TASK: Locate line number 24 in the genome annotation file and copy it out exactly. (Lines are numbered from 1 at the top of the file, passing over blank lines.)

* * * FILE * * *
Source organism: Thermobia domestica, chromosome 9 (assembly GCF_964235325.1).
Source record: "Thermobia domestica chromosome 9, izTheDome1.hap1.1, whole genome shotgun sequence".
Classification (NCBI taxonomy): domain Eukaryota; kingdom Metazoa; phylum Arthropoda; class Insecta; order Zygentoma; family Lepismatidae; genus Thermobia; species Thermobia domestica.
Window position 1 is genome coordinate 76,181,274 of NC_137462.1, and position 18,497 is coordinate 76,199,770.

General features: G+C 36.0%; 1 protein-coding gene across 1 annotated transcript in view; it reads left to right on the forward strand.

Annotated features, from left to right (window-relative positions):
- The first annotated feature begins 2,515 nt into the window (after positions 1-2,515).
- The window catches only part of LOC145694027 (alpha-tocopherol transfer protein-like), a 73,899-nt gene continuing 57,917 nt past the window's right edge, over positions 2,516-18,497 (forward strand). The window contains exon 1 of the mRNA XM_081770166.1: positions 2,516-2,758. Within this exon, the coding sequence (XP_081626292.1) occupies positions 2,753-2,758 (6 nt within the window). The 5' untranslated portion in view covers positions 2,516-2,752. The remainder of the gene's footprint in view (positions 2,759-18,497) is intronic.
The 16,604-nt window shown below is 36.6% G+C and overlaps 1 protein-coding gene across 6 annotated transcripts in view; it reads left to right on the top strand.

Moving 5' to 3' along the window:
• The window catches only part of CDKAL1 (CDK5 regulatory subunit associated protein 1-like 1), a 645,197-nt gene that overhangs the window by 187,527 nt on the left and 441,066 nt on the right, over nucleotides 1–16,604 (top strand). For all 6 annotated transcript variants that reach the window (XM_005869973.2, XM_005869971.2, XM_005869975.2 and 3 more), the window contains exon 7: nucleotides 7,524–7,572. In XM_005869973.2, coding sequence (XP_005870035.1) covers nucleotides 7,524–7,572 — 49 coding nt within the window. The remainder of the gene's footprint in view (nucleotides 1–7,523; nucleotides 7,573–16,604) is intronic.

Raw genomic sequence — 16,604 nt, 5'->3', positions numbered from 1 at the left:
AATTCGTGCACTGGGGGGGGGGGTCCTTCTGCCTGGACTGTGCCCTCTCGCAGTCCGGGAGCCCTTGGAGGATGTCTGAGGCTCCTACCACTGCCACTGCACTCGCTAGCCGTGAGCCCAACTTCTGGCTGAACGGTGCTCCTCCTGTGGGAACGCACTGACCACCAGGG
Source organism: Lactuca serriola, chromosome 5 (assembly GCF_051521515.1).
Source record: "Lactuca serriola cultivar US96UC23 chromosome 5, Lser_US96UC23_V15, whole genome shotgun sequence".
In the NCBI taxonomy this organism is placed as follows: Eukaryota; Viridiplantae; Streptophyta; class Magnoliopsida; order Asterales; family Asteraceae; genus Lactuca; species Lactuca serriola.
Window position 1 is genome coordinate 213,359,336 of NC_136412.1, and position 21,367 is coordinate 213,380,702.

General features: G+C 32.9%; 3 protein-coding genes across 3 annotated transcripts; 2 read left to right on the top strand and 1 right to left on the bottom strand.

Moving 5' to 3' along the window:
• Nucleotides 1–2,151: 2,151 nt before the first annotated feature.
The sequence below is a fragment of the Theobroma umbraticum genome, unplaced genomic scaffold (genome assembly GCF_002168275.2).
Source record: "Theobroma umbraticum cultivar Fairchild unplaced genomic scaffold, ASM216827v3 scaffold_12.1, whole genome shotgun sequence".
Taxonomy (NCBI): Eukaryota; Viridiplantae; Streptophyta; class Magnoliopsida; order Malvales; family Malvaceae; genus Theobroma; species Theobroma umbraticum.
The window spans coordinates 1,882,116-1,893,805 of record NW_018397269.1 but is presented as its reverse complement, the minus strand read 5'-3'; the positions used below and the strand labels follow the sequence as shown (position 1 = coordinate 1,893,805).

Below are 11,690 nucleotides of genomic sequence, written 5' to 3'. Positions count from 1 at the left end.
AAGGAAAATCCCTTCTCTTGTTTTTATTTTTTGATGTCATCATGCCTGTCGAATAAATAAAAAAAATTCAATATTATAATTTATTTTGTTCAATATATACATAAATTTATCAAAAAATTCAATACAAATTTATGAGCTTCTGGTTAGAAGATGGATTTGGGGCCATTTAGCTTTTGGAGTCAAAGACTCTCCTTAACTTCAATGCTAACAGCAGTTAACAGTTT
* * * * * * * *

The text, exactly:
The window spans coordinates 1,882,116-1,893,805 of record NW_018397269.1 but is presented as its reverse complement, the minus strand read 5'-3'; the positions used below and the strand labels follow the sequence as shown (position 1 = coordinate 1,893,805).